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2021 Literary Escapes Challenge

- Alabama
- Alaska
- Arizona (1)
- Arkansas
- California (4)
- Colorado (1)
- Connecticut (1)
- Delaware
- Florida
- Georgia
- Hawaii (1)
- Idaho
- Illinois (4)
- Indiana
- Iowa
- Kansas
- Kentucky (1)
- Louisiana (1)
- Maine
- Maryland (1)
- Massachusetts (1)
- Michigan (1)
- Minnesota (1)
- Mississippi
- Missouri
- Montana
- Nebraska (1)
- Nevada (1)
- New Hampshire (1)
- New Jersey (1)
- New Mexico
- New York (4)
- North Carolina (1)
- North Dakota
- Ohio (6)
- Oklahoma
- Oregon
- Pennsylvania (1)
- Rhode Island (1)
- South Carolina (1)
- South Dakota
- Tennessee
- Texas (1)
- Utah (1)
- Vermont (2)
- Virginia (3)
- Washington (3)
- West Virginia
- Wisconsin
- Wyoming (1)
- *Washington, D.C.

International:
Australia (2)
Canada (3)
England (6)
France (1)
Ireland (1)
Switzerland (1)
The Philippines (1)
Wales (1)

My Progress:


28 / 51 states. 55% done!

2021 Fall Into Reading Challenge

My Progress:


0 / 24 books. 0% done!

2021 Children's Historical Fiction Reading Challenge

2021 Children's Historical Fiction Reading Challenge
(Hosted by Yours Truly!)

My Progress:


7 / 25 books. 28% done!

2021 Popsugar Reading Challenge

My Progress:


33 / 50 books. 66% done!

Booklist Queen's 2021 Reading Challenge

My Progress:


35 / 52 books. 67% done!

2021 Historical Fiction Reading Challenge

2021 Craving for Cozies Reading Challenge

The 52 Club's 2021 Reading Challenge

My Progress:


39 / 52 books. 75% done!
Tuesday, January 06, 2015

Unique Hawaiian Setting Makes YA Dystopian Stand Out From the Crowd

(Image from Barnes & Noble)

It's been three years since Leilani moved to the Big Island with her family and Hawaii still doesn't feel like home.  Being hapa (half-Hawaiian, half-white) has a lot to do with it.  As does her epilepsy, a condition that marks her as even more different than her peers.  It's only while she's surfing the wild blue waves that 16-year-old Lei feels completely at peace with herself and her surroundings.  

Then, the unthinkable happens.  While Lei and her dad are in Oahu for an experimental epilepsy treatment, electronics fail.  Amid the confusion, they learn the world's being pummeled by tsunamis and other "natural" disasters.  Driven by panic and fear, people all over Honolulu are scrambling to get off the island, or at least stockpile as much food and water as they can.  Riots, looting and gang warfare takes over the streets.  Above it all, a strange new starscape fills the sky with an ominous warning—things have changed.  Drastically.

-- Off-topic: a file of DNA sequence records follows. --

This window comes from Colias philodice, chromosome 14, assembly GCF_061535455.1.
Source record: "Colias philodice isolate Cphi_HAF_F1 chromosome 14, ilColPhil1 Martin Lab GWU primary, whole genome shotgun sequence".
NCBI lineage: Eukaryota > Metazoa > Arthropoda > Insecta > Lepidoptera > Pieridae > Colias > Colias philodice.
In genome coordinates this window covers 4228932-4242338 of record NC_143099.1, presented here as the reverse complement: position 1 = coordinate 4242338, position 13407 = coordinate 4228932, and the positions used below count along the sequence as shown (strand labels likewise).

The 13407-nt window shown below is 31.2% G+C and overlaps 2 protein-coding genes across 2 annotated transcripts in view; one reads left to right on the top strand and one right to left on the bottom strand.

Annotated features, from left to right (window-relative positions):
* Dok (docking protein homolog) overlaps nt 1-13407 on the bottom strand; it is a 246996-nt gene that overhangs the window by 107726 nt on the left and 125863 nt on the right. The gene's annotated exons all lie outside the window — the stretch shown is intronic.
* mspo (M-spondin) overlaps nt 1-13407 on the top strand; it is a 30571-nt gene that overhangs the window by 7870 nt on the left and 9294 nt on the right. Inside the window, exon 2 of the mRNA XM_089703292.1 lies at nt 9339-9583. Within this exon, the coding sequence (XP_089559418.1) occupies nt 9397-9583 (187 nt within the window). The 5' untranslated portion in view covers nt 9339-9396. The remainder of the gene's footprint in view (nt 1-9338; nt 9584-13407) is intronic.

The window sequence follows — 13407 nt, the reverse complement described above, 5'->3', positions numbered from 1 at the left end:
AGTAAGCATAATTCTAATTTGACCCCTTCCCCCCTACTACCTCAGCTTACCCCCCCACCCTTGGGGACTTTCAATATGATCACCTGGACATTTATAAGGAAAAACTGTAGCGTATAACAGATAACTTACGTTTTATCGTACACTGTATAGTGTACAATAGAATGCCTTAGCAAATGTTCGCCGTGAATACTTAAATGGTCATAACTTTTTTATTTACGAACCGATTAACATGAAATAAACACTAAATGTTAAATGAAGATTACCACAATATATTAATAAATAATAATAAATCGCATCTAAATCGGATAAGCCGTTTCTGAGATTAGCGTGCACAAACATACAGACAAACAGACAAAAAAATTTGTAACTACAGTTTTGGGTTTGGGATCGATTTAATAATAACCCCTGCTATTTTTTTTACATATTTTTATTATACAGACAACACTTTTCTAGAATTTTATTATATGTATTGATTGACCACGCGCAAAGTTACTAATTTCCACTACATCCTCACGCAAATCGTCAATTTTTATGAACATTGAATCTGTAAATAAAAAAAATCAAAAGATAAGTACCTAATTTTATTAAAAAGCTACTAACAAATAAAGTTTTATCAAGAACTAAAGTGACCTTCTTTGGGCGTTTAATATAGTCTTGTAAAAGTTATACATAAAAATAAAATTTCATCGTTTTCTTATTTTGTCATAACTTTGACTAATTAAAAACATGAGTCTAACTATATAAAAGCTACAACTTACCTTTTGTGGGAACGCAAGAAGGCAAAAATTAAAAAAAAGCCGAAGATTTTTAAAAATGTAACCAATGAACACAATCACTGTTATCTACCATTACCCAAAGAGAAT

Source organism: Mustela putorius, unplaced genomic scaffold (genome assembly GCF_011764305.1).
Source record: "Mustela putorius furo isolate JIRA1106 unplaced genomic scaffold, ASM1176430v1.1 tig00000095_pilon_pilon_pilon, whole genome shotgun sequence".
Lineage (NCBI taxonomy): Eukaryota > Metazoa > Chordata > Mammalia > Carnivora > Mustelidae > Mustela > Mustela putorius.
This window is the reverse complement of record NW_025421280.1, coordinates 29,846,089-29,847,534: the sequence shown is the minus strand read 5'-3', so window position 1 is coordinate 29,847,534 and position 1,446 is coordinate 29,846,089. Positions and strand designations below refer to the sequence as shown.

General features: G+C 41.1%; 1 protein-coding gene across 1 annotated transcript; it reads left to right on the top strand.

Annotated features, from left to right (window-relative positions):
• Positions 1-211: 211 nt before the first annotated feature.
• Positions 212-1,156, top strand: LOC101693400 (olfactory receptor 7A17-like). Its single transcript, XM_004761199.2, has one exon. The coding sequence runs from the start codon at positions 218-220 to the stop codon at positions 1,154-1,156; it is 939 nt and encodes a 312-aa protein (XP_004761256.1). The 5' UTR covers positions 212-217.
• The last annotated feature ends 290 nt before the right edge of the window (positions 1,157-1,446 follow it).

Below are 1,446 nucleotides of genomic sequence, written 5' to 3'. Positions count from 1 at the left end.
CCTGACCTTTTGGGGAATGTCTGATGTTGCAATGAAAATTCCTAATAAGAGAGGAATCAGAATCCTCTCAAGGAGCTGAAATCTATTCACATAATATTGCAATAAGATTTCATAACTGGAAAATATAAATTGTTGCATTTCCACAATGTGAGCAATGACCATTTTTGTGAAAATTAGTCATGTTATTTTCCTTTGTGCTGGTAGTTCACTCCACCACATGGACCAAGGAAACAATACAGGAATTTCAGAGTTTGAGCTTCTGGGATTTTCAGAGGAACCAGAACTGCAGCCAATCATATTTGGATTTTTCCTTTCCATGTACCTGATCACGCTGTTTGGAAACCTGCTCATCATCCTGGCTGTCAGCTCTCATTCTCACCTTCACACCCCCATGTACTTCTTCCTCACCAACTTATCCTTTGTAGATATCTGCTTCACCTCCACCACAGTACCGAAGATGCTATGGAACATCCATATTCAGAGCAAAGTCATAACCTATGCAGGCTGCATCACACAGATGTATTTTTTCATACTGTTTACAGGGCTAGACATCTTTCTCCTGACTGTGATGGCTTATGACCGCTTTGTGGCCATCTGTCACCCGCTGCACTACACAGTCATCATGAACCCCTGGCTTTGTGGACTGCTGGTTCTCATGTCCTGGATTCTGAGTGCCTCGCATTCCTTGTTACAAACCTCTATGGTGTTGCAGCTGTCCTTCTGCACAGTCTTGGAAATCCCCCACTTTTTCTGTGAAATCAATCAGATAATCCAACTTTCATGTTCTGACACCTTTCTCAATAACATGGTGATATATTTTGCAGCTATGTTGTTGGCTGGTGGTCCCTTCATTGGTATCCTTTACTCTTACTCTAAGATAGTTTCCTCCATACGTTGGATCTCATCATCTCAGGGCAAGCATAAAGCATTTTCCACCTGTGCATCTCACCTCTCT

All Lei and her dad want is to get home.  With all the chaos, it's likely Lei's mother, grandfather and younger sister are already dead.  Still, they have to know.  Thus begins a hellish journey from Oahu to the Big Island.  Fraught with danger at every turn, it's a nightmare trip that may ultimately end in disappointment.  Or worse.  As Lei fights her way across the islands, she finally begins to understand her unique connection to her mother's native land—and the part she may play in saving it.  

Loaded with Hawaiian culture and folklore, The Islands at the End of the World by Austin Aslan offers a fresh take on a common theme.  Although the tale as a whole isn't all that new and different, the atmospheric setting definitely makes this one stand out.  Add in sympathetic characters with a compelling story goal, an action-packed plot, an exciting sci fi twist, and you've got yourself an entertaining YA thriller.  The Islands at the End of the World will appeal to anyone who loves disaster/dystopian novels, but craves something a little bit different.  

(Readalikes:  Reminds me of other YA disaster/dystopian novels, although no specific titles are coming to mind.)

Grade:

If this were a movie, it would be rated:
for language (no F-bombs), violence, blood/gore, scary images, and depictions of illegal drug use
To the FTC, with love:  Another library fine find
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Reading

<i>Reading</i>
The Gold in These Hills by Joanne Bischof

Listening

<i>Listening</i>
Glass Houses by Louise Penny



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